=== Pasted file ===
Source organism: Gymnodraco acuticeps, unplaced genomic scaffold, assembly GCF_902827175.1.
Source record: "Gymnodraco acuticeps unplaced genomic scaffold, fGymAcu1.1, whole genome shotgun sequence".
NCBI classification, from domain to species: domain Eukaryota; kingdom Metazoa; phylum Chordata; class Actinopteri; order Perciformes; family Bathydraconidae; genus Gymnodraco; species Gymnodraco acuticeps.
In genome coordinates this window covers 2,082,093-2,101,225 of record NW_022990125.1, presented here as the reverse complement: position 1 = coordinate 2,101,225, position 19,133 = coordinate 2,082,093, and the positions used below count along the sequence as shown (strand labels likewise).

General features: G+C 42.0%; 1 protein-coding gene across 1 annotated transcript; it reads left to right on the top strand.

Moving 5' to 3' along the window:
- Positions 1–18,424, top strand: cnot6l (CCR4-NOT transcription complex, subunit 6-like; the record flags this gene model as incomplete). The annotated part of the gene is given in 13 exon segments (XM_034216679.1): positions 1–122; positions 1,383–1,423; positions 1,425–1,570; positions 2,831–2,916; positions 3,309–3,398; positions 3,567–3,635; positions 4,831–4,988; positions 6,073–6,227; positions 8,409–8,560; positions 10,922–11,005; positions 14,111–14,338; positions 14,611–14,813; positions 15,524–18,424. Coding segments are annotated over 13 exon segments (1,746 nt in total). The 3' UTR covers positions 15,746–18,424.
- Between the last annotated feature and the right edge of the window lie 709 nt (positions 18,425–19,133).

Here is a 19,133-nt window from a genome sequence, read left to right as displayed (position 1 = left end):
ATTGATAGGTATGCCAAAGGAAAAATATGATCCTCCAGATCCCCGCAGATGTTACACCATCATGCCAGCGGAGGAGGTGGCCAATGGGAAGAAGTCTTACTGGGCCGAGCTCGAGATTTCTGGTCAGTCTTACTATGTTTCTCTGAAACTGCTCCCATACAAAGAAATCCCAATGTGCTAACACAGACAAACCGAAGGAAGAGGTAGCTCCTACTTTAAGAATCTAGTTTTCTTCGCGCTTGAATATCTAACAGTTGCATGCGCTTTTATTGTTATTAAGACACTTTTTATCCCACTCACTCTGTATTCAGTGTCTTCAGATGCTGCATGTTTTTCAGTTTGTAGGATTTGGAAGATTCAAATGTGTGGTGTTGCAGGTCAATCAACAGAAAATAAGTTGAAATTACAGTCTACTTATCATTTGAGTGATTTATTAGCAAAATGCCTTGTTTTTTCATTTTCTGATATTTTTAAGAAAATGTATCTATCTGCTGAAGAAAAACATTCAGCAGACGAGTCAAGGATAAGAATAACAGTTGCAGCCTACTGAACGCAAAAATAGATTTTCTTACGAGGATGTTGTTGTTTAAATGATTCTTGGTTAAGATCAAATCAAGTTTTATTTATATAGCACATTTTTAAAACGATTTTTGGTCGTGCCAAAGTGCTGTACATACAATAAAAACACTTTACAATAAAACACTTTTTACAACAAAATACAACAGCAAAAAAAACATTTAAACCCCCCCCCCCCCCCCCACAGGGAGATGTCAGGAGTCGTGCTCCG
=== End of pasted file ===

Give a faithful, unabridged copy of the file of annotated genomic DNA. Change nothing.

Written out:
Source organism: Gymnodraco acuticeps, unplaced genomic scaffold, assembly GCF_902827175.1.
Source record: "Gymnodraco acuticeps unplaced genomic scaffold, fGymAcu1.1, whole genome shotgun sequence".
NCBI classification, from domain to species: domain Eukaryota; kingdom Metazoa; phylum Chordata; class Actinopteri; order Perciformes; family Bathydraconidae; genus Gymnodraco; species Gymnodraco acuticeps.
In genome coordinates this window covers 2,082,093-2,101,225 of record NW_022990125.1, presented here as the reverse complement: position 1 = coordinate 2,101,225, position 19,133 = coordinate 2,082,093, and the positions used below count along the sequence as shown (strand labels likewise).

General features: G+C 42.0%; 1 protein-coding gene across 1 annotated transcript; it reads left to right on the top strand.

Moving 5' to 3' along the window:
- Positions 1–18,424, top strand: cnot6l (CCR4-NOT transcription complex, subunit 6-like; the record flags this gene model as incomplete). The annotated part of the gene is given in 13 exon segments (XM_034216679.1): positions 1–122; positions 1,383–1,423; positions 1,425–1,570; positions 2,831–2,916; positions 3,309–3,398; positions 3,567–3,635; positions 4,831–4,988; positions 6,073–6,227; positions 8,409–8,560; positions 10,922–11,005; positions 14,111–14,338; positions 14,611–14,813; positions 15,524–18,424. Coding segments are annotated over 13 exon segments (1,746 nt in total). The 3' UTR covers positions 15,746–18,424.
- Between the last annotated feature and the right edge of the window lie 709 nt (positions 18,425–19,133).

Here is a 19,133-nt window from a genome sequence, read left to right as displayed (position 1 = left end):
ATTGATAGGTATGCCAAAGGAAAAATATGATCCTCCAGATCCCCGCAGATGTTACACCATCATGCCAGCGGAGGAGGTGGCCAATGGGAAGAAGTCTTACTGGGCCGAGCTCGAGATTTCTGGTCAGTCTTACTATGTTTCTCTGAAACTGCTCCCATACAAAGAAATCCCAATGTGCTAACACAGACAAACCGAAGGAAGAGGTAGCTCCTACTTTAAGAATCTAGTTTTCTTCGCGCTTGAATATCTAACAGTTGCATGCGCTTTTATTGTTATTAAGACACTTTTTATCCCACTCACTCTGTATTCAGTGTCTTCAGATGCTGCATGTTTTTCAGTTTGTAGGATTTGGAAGATTCAAATGTGTGGTGTTGCAGGTCAATCAACAGAAAATAAGTTGAAATTACAGTCTACTTATCATTTGAGTGATTTATTAGCAAAATGCCTTGTTTTTTCATTTTCTGATATTTTTAAGAAAATGTATCTATCTGCTGAAGAAAAACATTCAGCAGACGAGTCAAGGATAAGAATAACAGTTGCAGCCTACTGAACGCAAAAATAGATTTTCTTACGAGGATGTTGTTGTTTAAATGATTCTTGGTTAAGATCAAATCAAGTTTTATTTATATAGCACATTTTTAAAACGATTTTTGGTCGTGCCAAAGTGCTGTACATACAATAAAAACACTTTACAATAAAACACTTTTTACAACAAAATACAACAGCAAAAAAAACATTTAAACCCCCCCCCCCCCCCCCACAGGGAGATGTCAGGAGTCGTGCTCCG